Kyle Stanford June 17, 2016
Combined, they’re privately valued at around $120 billion and have raised in the neighborhood of $25 billion during their lifespans. They're some of the fastest-growing companies in the world and also the most disruptive to legacy industries (see: lawsuits filed against Uber by taxi companies and Airbnb by governments receiving taxes from hotel sales). Airbnb has become interchangeable with vacation rentals, just as Uber equals “ridesharing” for many in the U.S.—and with Didi Chuxing having an 87% market share in China, it’s a fair assumption that it's synonymous with ridesharing in that country, as well.
All three of these companies have massive valuations. Airbnb’s might be less than half of Uber’s, but it's still the second most valuable private company in the U.S. right now. It would make sense to go public, yet issuing more equity may be unfeasible, given the dwindling number of large investors that haven’t already put up a big sum. Asking existing investors to contribute even more from their funds might not be received with open arms, and selling more equity would dilute existing stakes of shareholders—an event that would surely ruffle feathers given a lack of liquidity options.
One could argue that these large companies should adjust their cap structure, and introducing cheap debt will bring down the weighted average cost of capital rate, especially when many investors may be looking for returns of 10% or more.
All of these companies, especially Uber, are likely very mindful of the 2,000 accredited investor threshold for remaining completely private. Once that threshold is crossed, the companies will need to disclose their financials to the public anyway, so taking on new investors in an equity round will only move these companies closer to publicly displaying that information. If you were wondering why Uber took on a $3.5 billion equity investment from just one investor (Saudi Arabia’s Public Investment Fund), and gave up a board seat in the process, this could be an answer.
Current interest rates make raising debt enticing for these companies, allowing them to capitalize on low rates for cheaper debt. Raising now will also set them up for if/when they need to issue again. Paying down or refinancing the loan in a reasonable time period will put them in good credit standing and make it easier to negotiate a lower interest rate next time, which is especially important given the probability that the U.S. Federal Reserve will raise interest rates over the next year-plus. Good credit and a low interest rate can go a long way when a company is raising a multibillion-dollar loan.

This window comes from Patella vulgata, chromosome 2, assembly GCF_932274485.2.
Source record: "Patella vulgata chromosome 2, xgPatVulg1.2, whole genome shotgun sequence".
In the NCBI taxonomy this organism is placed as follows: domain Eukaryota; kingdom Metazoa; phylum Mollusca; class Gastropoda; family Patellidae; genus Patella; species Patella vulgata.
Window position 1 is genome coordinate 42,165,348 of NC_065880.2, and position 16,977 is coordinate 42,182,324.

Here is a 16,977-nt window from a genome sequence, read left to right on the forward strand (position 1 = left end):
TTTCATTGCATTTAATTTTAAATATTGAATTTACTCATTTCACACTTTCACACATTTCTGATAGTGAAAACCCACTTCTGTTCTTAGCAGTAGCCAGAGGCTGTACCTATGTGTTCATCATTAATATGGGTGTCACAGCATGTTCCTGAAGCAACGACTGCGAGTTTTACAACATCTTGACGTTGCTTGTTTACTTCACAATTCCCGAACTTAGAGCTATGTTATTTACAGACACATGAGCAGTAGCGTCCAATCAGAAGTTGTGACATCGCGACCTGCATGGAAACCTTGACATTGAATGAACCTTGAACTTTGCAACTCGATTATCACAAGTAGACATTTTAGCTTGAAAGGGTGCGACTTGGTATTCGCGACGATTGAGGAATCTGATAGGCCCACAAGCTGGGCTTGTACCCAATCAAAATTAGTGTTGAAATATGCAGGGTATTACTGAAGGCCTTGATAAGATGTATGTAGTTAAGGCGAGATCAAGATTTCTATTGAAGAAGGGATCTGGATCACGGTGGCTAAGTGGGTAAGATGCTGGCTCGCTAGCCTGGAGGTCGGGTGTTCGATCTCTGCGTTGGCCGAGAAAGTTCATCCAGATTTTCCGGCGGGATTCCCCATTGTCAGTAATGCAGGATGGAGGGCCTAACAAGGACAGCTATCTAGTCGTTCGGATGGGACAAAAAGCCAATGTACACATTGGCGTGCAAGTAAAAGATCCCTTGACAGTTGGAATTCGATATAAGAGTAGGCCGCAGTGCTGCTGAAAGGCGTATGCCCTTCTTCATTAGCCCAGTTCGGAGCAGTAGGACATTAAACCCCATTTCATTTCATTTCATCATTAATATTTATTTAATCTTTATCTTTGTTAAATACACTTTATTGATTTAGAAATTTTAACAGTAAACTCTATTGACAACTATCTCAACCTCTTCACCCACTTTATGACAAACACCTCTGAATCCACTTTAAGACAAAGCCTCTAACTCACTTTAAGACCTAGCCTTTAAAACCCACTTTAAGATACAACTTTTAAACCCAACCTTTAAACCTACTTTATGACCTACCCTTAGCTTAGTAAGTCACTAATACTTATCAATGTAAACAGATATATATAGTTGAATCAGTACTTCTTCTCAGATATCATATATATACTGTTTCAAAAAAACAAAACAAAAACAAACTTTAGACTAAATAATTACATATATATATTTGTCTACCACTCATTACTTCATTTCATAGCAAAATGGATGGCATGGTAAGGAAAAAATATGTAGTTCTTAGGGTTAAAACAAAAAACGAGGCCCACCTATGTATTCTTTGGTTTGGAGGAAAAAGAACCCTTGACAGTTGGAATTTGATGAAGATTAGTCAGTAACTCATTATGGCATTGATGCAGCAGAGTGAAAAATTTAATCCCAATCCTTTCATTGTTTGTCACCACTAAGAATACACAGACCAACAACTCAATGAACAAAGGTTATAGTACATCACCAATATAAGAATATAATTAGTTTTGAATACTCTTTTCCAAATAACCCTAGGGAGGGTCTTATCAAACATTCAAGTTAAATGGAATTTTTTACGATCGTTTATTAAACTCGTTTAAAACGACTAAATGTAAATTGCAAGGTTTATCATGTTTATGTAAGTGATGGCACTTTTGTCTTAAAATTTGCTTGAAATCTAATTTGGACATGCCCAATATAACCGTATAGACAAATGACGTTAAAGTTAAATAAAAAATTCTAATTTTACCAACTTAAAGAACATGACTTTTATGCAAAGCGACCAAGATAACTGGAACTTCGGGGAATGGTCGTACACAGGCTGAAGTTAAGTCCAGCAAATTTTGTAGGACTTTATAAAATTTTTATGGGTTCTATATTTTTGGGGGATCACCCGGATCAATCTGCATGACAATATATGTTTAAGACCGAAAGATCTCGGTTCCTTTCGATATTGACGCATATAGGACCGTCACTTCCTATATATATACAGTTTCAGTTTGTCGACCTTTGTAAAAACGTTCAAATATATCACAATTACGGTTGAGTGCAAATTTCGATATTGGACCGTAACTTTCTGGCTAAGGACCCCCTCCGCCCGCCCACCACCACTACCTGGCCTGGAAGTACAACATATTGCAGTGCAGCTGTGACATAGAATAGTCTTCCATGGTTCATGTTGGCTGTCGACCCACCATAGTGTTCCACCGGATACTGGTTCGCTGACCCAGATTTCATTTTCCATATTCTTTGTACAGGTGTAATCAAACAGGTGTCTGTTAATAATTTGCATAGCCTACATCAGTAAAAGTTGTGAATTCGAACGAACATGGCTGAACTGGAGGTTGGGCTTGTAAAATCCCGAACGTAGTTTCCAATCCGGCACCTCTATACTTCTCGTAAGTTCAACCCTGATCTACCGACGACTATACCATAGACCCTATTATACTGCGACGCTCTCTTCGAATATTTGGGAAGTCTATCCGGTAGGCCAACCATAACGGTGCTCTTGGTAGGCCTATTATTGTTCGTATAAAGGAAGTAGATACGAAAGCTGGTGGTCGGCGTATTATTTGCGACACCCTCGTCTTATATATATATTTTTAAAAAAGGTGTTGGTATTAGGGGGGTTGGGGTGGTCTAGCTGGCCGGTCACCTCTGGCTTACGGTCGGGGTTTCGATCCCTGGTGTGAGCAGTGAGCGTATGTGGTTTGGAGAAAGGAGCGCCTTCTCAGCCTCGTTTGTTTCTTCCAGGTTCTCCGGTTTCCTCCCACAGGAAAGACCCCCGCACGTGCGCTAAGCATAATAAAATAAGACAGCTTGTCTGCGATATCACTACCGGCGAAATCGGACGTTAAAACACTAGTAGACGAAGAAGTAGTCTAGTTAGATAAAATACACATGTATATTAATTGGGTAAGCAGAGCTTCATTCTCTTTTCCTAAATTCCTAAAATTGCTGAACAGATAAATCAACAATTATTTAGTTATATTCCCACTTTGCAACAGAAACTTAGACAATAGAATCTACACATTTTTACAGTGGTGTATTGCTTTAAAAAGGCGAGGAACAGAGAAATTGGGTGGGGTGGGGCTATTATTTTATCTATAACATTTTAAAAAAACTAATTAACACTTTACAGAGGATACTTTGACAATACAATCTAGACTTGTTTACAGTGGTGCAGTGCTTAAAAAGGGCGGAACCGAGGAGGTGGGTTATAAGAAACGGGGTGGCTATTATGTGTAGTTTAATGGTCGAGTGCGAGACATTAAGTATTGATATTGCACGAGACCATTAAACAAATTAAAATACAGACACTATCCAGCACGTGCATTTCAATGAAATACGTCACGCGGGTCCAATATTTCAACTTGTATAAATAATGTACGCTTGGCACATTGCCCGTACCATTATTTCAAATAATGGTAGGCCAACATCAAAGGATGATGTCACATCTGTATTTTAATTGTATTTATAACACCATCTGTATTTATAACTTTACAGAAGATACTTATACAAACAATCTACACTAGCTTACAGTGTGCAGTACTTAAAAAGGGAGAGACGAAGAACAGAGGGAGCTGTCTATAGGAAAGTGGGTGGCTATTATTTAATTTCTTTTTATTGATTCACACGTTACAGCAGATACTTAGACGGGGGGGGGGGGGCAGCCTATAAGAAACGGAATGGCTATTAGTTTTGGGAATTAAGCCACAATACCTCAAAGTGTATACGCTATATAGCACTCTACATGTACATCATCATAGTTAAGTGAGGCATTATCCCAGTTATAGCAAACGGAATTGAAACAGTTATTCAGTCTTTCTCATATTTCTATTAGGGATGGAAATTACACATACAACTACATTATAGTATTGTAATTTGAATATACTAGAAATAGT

The corporate bond market in China is much riskier than in the U.S. at the moment, but the reasons for Didi to raise debt now likely mirror those of Uber and Airbnb. It will just take more scrutiny from banks before a transaction is completed.
Each of these companies has held a tight grip on their growth and spend metrics, even raising money without giving many details out to investors. An IPO would make these numbers public, airing out the company’s (possible) staggering losses incurred during their quest for market growth. With the public markets being a risky bet for all companies recently, looking for investors to make a big gamble on a company with questionable financials and an already monster valuation isn’t the best way to raise money. Twilio will be the first VC-backed tech company this year to go public in the U.S. if it prices next week, as expected. And even with a valuation of just over $1 billion, the company’s predicted price range doesn’t signal a huge value gain. In fact, with a midpoint pricing, Twilio's market cap will be just $40 million higher than the valuation from its most recent private financing.
All three of the companies have been linked with possible mega-IPOs for some time. Uber’s CEO stated, “I’m going to make sure it happens as late as possible,” when asked about his company’s IPO plans. Didi is said to be exploring a possible IPO in 2017, though much will depend on its market battle with Uber in China. Airbnb was seen as a possible IPO candidate for 2016, though its CEO has said, "We will do it at a time when it benefits the company, when we have a good reason," signaling that the company will not be pushed to the public markets any time soon.
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Uber, Didi and Airbnb are the embodiment of disruption, each taking hold of their market and causing panic from the stalwarts in their industry, but that hasn't come without a need for deep pockets. It’s doubtful that any of these companies could be acquired, so until they find the right time for an IPO, there will be a need for capital, and it will likely continue to come from debt packages.
(Correction: A previous version of this article was updated on June 20 to correct the limit on accredited investors)